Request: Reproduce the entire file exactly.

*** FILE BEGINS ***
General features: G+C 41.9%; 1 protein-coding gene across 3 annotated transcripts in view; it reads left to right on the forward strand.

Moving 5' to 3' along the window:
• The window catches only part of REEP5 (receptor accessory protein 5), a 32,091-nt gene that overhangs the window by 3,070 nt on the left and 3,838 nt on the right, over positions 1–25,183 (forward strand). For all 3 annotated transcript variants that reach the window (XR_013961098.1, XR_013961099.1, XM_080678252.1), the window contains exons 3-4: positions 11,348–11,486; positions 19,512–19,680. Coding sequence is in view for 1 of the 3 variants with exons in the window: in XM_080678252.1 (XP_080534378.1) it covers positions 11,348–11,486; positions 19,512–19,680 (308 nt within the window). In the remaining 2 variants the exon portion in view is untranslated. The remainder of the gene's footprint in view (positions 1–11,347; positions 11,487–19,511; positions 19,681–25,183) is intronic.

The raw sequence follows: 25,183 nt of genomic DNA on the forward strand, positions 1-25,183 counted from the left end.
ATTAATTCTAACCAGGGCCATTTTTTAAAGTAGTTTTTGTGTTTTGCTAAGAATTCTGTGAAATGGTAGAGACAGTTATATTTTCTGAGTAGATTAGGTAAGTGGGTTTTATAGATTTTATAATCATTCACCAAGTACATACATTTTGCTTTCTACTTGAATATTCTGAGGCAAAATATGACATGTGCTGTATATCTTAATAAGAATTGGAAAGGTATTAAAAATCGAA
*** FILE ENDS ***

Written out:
General features: G+C 41.9%; 1 protein-coding gene across 3 annotated transcripts in view; it reads left to right on the forward strand.

Moving 5' to 3' along the window:
• The window catches only part of REEP5 (receptor accessory protein 5), a 32,091-nt gene that overhangs the window by 3,070 nt on the left and 3,838 nt on the right, over positions 1–25,183 (forward strand). For all 3 annotated transcript variants that reach the window (XR_013961098.1, XR_013961099.1, XM_080678252.1), the window contains exons 3-4: positions 11,348–11,486; positions 19,512–19,680. Coding sequence is in view for 1 of the 3 variants with exons in the window: in XM_080678252.1 (XP_080534378.1) it covers positions 11,348–11,486; positions 19,512–19,680 (308 nt within the window). In the remaining 2 variants the exon portion in view is untranslated. The remainder of the gene's footprint in view (positions 1–11,347; positions 11,487–19,511; positions 19,681–25,183) is intronic.

The raw sequence follows: 25,183 nt of genomic DNA on the forward strand, positions 1-25,183 counted from the left end.
ATTAATTCTAACCAGGGCCATTTTTTAAAGTAGTTTTTGTGTTTTGCTAAGAATTCTGTGAAATGGTAGAGACAGTTATATTTTCTGAGTAGATTAGGTAAGTGGGTTTTATAGATTTTATAATCATTCACCAAGTACATACATTTTGCTTTCTACTTGAATATTCTGAGGCAAAATATGACATGTGCTGTATATCTTAATAAGAATTGGAAAGGTATTAAAAATCGAA